Turned into a vampire while she was still young, Claudia shares Lestat’s bloodlust and penchant for hunting mortals, but she is a woman trapped in the body of a child. While Louis and Lestat are free to pursue love and lust, Claudia’s vampiric nature and child’s anatomy prevent her from pursuing romantic partners or expressing her sexuality. In the throes of passion, she accidentally kills her first boyfriend. Instead of consoling her, Lestat burns the boyfriend's body in front of her to teach her a lesson. 

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In a very poignant moment, she cries out to them both, “Which one of you gonna fuck me?," further emphasizing how Claudia has attained immortality at the cost of her womanhood. It has also been at the cost of a powerful body that is fundamentally incompatible with her mind—perhaps a nod to all the subtle ways people experience dysphoria and dysmorphia. This places her in a position where she can see through Lestat’s lies and manipulations and how Louis is so hopelessly in his thrall, but this awareness and understanding cannot improve her own situation or satisfy her innate longing for connection. 

Despite her closeness to Louis, Claudia will never be privy to the romantic understanding that the adult male vampires share and so, for a while, she goes off on her own journey of self-discovery. Her diaries (preserved by Louis and read aloud by the interviewer) reveal her curious years in college campuses, her encounter with a rogue vampire, and subsequent trauma. As a single woman, Claudia ultimately has the choice of eking out a solitary and disappointing existence, or compromising on her independence by going back to Louis and plotting Lestat’s death. It's not a surprise that she caves in and chooses the latter. 

The Interview with the Vampire emphasizes how the threat of loneliness compels the characters (Louis and Claudia) to constantly make subpar choices—creating toxic situations that are characterized by unequal power dynamics. The few fight sequences in the show are elaborately choreographed not to pepper the narrative with mandatory action, but to remind viewers that Lestat is a monster, capable of inflicting great harm onto his loved ones when provoked. The dysfunctional domestic drama becomes a microcosm for the larger structural inequalities that constrain one’s agency and quality of life.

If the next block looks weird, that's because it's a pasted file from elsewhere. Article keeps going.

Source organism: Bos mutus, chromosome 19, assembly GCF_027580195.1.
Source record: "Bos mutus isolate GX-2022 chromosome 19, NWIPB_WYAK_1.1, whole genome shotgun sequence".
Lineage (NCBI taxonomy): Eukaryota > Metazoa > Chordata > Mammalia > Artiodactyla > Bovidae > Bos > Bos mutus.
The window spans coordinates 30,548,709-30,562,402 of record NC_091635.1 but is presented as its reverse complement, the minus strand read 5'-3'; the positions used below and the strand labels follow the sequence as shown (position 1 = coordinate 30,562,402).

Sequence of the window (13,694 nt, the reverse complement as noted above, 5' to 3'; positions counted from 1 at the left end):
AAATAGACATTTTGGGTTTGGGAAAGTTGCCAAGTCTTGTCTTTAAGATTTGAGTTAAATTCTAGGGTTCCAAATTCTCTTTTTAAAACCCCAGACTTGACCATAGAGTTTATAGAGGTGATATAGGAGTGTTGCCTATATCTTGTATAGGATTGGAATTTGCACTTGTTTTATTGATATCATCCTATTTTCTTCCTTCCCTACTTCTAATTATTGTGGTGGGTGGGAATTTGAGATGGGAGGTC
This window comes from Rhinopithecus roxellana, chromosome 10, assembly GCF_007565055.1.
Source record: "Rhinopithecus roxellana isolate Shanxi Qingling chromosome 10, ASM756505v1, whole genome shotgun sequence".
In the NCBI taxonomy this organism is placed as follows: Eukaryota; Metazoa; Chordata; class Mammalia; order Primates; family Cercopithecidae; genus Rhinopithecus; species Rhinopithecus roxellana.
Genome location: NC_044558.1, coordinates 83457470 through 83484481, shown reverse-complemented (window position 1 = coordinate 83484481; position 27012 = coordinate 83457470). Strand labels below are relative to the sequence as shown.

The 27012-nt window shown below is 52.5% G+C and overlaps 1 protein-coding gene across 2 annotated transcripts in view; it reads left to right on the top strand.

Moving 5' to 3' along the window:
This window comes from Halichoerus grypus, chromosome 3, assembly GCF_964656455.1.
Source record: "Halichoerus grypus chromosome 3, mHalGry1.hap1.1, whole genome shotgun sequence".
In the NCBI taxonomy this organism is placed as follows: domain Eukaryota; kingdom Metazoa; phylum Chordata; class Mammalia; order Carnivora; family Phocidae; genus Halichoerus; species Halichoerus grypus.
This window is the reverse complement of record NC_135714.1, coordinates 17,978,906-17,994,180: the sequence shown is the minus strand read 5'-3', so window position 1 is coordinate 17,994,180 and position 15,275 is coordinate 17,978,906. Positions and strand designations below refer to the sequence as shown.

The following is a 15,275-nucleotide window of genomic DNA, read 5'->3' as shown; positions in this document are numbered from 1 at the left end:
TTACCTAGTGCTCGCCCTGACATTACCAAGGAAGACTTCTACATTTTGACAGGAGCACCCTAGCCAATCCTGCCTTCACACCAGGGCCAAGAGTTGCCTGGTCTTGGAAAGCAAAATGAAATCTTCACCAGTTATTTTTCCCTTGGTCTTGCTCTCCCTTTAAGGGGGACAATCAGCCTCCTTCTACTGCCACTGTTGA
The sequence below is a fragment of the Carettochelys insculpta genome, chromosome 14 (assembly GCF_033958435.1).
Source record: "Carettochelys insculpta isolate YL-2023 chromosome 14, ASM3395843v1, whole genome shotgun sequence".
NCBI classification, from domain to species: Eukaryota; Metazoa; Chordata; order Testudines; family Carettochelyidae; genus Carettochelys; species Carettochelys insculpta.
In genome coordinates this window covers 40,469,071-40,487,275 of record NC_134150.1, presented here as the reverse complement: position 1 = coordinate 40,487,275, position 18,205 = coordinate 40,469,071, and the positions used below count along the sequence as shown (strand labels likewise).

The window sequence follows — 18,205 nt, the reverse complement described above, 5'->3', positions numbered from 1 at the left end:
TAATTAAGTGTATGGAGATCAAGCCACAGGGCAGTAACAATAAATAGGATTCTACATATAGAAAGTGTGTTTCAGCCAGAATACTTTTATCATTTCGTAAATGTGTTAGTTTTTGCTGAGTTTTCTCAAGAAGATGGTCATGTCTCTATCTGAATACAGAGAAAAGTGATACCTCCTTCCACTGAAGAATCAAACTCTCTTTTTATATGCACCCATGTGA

For the most part, the show leaves the viewer with very few complaints. The carnal scenes are explicitly over-the-top, which might detract some viewers who prefer subtext when it comes to depicting eroticism of any kind. Also, at times, the interviewer can be too on the nose in calling out the problematic elements in Louis’ emotional (and occasionally, unreliable) autobiography, instead of trusting the that the audience is probably intelligent enough to recognize abuse when they see it. 

Of course, Daniel Molloy’s presence delves into murky ethics of journalistic storytelling and offers a neat framing device for the narrative as well as the lone voice of sanity on the series. But, at the same time, the show’s tendency to constantly filter every conversation through the prism of woke rhetoric can get quite tiring. After all, fictional characters (and people by extension) are complex, messy and mostly morally gray. Yes, this is a show about murderers who do all sorts of gruesome things—but these murderers are fictional, and the artifice of fiction allows a safe exploration of depravity by holding up a mirror to the darker side of human nature that cannot be always neatly pigeonholed into certain categories.

Overall, The Interview with the Vampire does what a competent adaptation is meant to do—engage with the source material in new and novel ways for the contemporary audience. Set in the modern day, the show signals early on that this is not the first time that Louis is doing such an interview. Perhaps it’s a subtle nod to the Neil Jordan movie that was set in San Francisco, but it also urges the audience to reconsider the original story in a fresh light. This is literalized in the character of Daniel himself—who is older, wiser and more mature now. Although he has a Parkinson’s diagnosis and knows his time on Earth is soon running out, he has no interest in turning into a vampire, and is able to dissect Louis’ story with detachment and a careful eye at spotting inconsistencies. 

But this narrative strategy also relates to the industry’s current obsession with recycling nostalgia and relying on formulaic tropes to draw in old and new viewers on a steady diet of mediocre, mind-numbing storytelling that does nothing to question the status quo. As mentioned earlier, each of the creative changes to the original story (altering the time period, casting Louis as a Black vampire, and having Claudia be played by an adult) invites the audience to consider Rice’s tale and its adaptation with a keener political awareness even though it does succumb to the other industry trend of rigorous sequel-baiting. At only seven episodes, we are just halfway through the events of the first book; and like most recent series, the finale doesn’t aim for a self-contained ending or narrative closure. Instead, it sets up the sequel, not just to continue Louis’ autobiography but also further his story in a pandemic-ridden, present-day Dubai. 

Evenly paced, immensely thoughtful ,and gloriously decadent, The Interview With the Vampire is a highly satisfying show that will appeal to longtime readers of Anne Rice’s The Vampire Chronicles as well as to new fans. Perhaps it’s greatest triumph is that, unlike a lot of YA media, it resurrects vampires as compelling and complex characters without romanticizing their innate predatory natures.

In this way it reinstates them to their Gothic roots, which also functions as an effective critique of other social structures and power hierarchies. Self-aware, meditative, and ambitious, this new series will definitely leave the viewers hungry for the next installment in Louis’ tragic tale.